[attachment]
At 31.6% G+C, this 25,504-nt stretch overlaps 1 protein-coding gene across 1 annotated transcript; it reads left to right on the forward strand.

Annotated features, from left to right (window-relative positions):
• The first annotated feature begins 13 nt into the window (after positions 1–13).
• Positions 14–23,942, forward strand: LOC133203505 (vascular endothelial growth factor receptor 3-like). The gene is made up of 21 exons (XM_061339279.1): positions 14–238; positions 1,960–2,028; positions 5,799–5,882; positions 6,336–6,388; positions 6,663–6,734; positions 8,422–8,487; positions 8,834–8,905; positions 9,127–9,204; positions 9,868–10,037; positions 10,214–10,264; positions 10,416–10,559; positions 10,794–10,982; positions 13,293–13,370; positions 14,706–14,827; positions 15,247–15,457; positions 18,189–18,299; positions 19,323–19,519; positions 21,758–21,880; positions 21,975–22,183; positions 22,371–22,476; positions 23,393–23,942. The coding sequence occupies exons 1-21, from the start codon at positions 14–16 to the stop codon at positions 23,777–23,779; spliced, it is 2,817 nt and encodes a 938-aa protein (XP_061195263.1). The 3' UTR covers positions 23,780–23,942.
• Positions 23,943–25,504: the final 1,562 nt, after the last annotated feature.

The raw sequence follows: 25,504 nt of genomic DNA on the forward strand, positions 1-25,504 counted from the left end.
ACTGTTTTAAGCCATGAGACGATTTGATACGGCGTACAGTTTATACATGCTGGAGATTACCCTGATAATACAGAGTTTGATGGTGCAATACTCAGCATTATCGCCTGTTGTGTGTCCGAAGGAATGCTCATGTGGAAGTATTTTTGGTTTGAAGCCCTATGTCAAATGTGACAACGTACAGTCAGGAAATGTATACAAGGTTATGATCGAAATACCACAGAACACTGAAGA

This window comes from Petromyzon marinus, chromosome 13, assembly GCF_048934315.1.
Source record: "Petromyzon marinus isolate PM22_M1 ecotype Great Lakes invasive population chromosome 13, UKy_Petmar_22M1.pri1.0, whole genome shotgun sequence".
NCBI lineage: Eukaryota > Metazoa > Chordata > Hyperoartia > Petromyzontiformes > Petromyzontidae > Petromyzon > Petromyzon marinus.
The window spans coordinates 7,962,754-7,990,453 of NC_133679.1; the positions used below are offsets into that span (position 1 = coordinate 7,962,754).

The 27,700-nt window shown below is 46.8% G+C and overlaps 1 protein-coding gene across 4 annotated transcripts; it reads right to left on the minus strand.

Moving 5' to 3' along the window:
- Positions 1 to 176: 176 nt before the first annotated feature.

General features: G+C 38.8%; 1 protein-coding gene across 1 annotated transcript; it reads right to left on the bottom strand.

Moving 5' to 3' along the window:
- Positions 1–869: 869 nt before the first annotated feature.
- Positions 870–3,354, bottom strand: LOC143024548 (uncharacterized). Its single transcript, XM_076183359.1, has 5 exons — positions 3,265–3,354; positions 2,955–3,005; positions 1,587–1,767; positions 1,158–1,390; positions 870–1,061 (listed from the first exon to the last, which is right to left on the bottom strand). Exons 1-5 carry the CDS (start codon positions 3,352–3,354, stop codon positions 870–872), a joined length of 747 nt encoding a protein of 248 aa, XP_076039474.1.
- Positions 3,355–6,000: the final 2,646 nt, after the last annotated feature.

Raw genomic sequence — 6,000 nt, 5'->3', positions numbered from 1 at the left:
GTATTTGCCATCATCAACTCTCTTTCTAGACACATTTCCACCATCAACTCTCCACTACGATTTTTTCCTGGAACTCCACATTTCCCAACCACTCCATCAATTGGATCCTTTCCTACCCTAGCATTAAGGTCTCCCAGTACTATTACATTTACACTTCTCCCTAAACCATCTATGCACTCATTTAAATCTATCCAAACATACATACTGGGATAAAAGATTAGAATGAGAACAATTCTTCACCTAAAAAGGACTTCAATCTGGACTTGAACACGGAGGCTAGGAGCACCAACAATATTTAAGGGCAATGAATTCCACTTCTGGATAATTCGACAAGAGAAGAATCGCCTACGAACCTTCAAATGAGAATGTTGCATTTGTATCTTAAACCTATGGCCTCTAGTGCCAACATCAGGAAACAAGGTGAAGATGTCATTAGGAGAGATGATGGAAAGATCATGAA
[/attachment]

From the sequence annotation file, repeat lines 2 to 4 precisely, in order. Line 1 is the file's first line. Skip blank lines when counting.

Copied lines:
Annotated features, from left to right (window-relative positions):
• The first annotated feature begins 13 nt into the window (after positions 1–13).
• Positions 14–23,942, forward strand: LOC133203505 (vascular endothelial growth factor receptor 3-like). The gene is made up of 21 exons (XM_061339279.1): positions 14–238; positions 1,960–2,028; positions 5,799–5,882; positions 6,336–6,388; positions 6,663–6,734; positions 8,422–8,487; positions 8,834–8,905; positions 9,127–9,204; positions 9,868–10,037; positions 10,214–10,264; positions 10,416–10,559; positions 10,794–10,982; positions 13,293–13,370; positions 14,706–14,827; positions 15,247–15,457; positions 18,189–18,299; positions 19,323–19,519; positions 21,758–21,880; positions 21,975–22,183; positions 22,371–22,476; positions 23,393–23,942. The coding sequence occupies exons 1-21, from the start codon at positions 14–16 to the stop codon at positions 23,777–23,779; spliced, it is 2,817 nt and encodes a 938-aa protein (XP_061195263.1). The 3' UTR covers positions 23,780–23,942.